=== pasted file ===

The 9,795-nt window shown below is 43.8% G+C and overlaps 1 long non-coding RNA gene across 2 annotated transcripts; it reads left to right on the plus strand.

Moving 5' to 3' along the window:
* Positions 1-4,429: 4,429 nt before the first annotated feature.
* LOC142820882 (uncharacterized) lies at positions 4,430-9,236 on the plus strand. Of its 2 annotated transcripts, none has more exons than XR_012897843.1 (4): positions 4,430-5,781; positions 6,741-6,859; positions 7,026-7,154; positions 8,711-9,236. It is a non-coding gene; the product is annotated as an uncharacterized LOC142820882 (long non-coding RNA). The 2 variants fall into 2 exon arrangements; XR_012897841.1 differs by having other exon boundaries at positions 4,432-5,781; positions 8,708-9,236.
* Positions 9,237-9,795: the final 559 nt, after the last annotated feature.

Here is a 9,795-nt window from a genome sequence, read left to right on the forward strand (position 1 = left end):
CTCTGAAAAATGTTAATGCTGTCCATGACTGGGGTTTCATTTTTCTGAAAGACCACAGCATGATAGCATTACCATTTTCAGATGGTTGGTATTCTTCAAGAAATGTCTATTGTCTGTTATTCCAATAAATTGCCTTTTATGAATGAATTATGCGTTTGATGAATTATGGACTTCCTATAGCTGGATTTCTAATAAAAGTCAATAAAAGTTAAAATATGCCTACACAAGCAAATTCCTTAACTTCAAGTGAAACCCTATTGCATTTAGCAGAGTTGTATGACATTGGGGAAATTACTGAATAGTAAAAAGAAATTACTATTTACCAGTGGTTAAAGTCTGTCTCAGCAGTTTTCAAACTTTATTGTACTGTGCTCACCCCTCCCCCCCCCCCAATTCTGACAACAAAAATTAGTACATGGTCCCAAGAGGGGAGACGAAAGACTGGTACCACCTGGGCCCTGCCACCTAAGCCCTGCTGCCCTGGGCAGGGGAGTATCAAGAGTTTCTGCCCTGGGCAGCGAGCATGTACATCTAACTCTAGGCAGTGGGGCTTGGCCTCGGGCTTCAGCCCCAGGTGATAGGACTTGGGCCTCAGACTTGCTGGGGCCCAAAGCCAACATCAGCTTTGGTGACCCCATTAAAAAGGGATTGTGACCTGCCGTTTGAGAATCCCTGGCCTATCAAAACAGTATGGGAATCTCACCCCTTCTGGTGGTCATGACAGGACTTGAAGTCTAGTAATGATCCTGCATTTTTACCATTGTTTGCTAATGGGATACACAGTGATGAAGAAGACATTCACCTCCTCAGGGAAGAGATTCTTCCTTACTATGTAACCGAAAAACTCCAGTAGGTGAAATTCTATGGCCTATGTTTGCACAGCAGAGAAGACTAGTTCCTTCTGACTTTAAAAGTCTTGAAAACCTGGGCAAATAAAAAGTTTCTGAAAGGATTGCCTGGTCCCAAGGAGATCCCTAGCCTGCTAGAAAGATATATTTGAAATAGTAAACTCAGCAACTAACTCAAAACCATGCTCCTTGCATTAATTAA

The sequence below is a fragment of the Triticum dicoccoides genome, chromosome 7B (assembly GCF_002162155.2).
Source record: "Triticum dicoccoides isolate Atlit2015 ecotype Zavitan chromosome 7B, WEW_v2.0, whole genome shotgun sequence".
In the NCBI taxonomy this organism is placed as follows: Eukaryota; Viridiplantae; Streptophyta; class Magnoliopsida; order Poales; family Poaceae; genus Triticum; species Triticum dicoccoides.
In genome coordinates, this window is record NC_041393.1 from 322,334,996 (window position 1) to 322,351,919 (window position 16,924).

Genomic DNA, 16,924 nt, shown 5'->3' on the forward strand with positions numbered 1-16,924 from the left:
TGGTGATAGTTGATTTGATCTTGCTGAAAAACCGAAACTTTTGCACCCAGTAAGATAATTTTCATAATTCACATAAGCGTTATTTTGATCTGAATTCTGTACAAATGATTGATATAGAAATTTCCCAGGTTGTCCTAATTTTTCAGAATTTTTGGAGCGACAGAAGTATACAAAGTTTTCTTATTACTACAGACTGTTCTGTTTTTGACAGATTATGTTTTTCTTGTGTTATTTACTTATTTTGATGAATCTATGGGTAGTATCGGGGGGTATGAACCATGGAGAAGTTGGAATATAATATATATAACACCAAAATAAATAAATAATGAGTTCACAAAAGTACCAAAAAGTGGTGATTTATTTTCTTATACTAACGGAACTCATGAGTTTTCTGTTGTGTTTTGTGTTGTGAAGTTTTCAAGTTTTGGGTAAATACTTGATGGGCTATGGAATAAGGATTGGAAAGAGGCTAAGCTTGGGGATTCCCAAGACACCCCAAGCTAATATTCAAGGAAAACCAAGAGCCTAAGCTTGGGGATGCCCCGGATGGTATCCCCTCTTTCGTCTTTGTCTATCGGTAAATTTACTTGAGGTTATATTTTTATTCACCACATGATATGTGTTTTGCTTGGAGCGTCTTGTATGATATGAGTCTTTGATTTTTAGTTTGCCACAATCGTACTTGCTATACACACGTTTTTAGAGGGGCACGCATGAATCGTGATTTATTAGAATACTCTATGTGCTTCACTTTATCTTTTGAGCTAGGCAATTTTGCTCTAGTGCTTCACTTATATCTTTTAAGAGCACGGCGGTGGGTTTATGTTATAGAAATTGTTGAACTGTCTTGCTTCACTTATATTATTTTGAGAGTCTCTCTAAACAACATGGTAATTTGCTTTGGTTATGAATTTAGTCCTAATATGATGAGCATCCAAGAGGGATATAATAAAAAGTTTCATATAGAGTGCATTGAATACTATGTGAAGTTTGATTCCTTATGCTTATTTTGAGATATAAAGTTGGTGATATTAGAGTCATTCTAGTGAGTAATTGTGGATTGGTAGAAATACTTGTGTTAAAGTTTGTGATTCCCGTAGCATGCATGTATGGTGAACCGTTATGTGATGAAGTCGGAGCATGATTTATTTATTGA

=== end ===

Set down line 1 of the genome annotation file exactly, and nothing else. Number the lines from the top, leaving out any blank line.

The 9,795-nt window shown below is 43.8% G+C and overlaps 1 long non-coding RNA gene across 2 annotated transcripts; it reads left to right on the plus strand.